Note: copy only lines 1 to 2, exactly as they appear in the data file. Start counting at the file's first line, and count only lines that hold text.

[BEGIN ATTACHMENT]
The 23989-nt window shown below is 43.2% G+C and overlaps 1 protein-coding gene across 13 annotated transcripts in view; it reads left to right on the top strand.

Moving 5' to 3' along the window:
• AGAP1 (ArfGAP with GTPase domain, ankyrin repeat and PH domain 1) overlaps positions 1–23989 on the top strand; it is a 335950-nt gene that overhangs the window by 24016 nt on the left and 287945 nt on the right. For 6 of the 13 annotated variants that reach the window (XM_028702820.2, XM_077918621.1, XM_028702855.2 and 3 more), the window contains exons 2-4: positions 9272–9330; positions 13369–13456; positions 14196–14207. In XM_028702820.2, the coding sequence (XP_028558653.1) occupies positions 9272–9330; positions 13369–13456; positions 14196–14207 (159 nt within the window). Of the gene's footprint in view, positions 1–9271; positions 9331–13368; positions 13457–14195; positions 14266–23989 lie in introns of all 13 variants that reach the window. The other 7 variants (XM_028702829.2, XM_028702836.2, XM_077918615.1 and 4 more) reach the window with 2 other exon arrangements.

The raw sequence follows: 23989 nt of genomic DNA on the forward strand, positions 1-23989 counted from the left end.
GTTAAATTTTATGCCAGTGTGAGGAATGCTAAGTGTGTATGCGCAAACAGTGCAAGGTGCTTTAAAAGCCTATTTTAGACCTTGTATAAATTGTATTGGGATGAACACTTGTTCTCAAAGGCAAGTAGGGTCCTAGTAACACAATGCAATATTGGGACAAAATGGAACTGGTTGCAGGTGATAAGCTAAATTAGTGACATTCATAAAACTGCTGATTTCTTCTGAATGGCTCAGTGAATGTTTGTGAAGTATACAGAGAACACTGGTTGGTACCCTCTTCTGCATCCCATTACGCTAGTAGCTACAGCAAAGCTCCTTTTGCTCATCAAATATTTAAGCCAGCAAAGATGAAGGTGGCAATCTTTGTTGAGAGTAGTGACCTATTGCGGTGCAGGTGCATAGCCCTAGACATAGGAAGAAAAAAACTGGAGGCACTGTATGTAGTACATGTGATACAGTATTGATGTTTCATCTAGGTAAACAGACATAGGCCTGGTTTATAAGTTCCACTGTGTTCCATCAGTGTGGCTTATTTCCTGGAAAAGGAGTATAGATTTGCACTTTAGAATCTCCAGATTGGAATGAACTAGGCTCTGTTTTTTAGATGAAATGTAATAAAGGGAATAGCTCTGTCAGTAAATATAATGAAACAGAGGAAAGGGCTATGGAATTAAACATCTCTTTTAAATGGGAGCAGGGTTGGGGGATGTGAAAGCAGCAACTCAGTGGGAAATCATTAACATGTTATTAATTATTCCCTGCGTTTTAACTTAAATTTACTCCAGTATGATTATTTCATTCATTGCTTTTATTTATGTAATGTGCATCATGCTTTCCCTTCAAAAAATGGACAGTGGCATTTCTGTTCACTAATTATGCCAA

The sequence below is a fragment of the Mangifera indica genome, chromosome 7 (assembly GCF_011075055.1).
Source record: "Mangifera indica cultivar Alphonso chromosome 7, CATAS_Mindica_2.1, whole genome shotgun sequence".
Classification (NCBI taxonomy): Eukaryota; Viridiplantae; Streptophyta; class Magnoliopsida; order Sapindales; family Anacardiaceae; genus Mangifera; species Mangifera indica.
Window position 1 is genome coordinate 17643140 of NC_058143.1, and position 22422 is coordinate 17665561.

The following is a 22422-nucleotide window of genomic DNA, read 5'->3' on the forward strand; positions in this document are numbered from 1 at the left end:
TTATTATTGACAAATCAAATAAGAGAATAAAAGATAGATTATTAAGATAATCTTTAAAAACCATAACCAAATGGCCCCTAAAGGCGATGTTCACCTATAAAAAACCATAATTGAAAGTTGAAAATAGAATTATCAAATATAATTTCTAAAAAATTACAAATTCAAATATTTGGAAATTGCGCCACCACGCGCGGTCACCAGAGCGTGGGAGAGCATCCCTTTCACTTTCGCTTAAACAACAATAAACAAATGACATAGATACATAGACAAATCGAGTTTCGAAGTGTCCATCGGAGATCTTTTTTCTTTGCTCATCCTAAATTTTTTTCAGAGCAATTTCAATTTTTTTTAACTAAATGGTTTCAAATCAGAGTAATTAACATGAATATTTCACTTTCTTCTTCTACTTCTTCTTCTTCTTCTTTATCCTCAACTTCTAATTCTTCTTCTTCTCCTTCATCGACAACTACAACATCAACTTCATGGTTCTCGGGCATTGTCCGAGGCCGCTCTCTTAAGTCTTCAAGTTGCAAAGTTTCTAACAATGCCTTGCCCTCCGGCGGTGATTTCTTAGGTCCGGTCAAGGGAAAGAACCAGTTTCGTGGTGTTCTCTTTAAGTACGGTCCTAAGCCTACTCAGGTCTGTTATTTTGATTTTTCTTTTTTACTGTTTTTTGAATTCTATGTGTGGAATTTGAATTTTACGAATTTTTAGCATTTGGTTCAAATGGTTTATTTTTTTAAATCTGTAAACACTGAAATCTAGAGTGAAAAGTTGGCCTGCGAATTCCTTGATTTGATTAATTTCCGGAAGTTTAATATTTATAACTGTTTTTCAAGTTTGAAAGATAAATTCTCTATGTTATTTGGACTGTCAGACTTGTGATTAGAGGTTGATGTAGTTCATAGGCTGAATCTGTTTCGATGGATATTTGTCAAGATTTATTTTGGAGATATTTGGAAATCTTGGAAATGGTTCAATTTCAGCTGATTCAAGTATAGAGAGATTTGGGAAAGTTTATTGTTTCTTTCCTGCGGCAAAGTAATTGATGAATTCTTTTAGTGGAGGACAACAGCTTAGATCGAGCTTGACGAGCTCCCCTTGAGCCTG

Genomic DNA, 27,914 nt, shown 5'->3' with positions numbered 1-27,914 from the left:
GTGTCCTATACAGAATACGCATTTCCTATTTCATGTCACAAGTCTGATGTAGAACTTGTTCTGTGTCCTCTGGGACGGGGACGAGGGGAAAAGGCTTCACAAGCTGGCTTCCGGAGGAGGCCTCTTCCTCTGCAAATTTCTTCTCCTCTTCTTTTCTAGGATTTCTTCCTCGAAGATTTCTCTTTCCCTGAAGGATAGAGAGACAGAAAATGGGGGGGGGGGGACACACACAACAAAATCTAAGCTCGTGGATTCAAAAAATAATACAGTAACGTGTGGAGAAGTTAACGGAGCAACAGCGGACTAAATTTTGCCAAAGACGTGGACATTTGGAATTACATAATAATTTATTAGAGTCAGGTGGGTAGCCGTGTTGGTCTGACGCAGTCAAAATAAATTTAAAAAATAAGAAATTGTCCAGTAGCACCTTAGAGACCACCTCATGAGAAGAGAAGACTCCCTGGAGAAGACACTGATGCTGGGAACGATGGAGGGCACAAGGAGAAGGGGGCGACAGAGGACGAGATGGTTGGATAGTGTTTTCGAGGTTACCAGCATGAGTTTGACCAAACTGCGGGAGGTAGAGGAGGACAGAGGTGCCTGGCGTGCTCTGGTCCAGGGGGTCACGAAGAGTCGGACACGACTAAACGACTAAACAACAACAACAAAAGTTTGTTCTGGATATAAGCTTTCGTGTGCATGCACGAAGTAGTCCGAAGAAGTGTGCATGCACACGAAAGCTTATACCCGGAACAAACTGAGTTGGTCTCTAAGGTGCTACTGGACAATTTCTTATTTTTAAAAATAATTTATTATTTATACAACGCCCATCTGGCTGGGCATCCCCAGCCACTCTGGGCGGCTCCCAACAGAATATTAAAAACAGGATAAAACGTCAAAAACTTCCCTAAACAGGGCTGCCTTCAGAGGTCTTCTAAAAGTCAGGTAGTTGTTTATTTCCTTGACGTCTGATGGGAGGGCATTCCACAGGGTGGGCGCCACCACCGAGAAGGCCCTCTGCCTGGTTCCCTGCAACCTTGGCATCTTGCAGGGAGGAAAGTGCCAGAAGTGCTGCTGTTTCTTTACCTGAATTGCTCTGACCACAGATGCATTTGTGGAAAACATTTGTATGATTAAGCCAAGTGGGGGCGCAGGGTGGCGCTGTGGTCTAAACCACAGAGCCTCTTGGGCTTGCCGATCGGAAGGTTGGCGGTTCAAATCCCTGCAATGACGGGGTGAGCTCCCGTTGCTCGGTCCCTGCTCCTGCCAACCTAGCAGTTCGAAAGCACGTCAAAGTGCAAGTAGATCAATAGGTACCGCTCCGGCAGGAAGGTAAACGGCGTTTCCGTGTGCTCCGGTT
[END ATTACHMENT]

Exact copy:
The 23989-nt window shown below is 43.2% G+C and overlaps 1 protein-coding gene across 13 annotated transcripts in view; it reads left to right on the top strand.

Moving 5' to 3' along the window: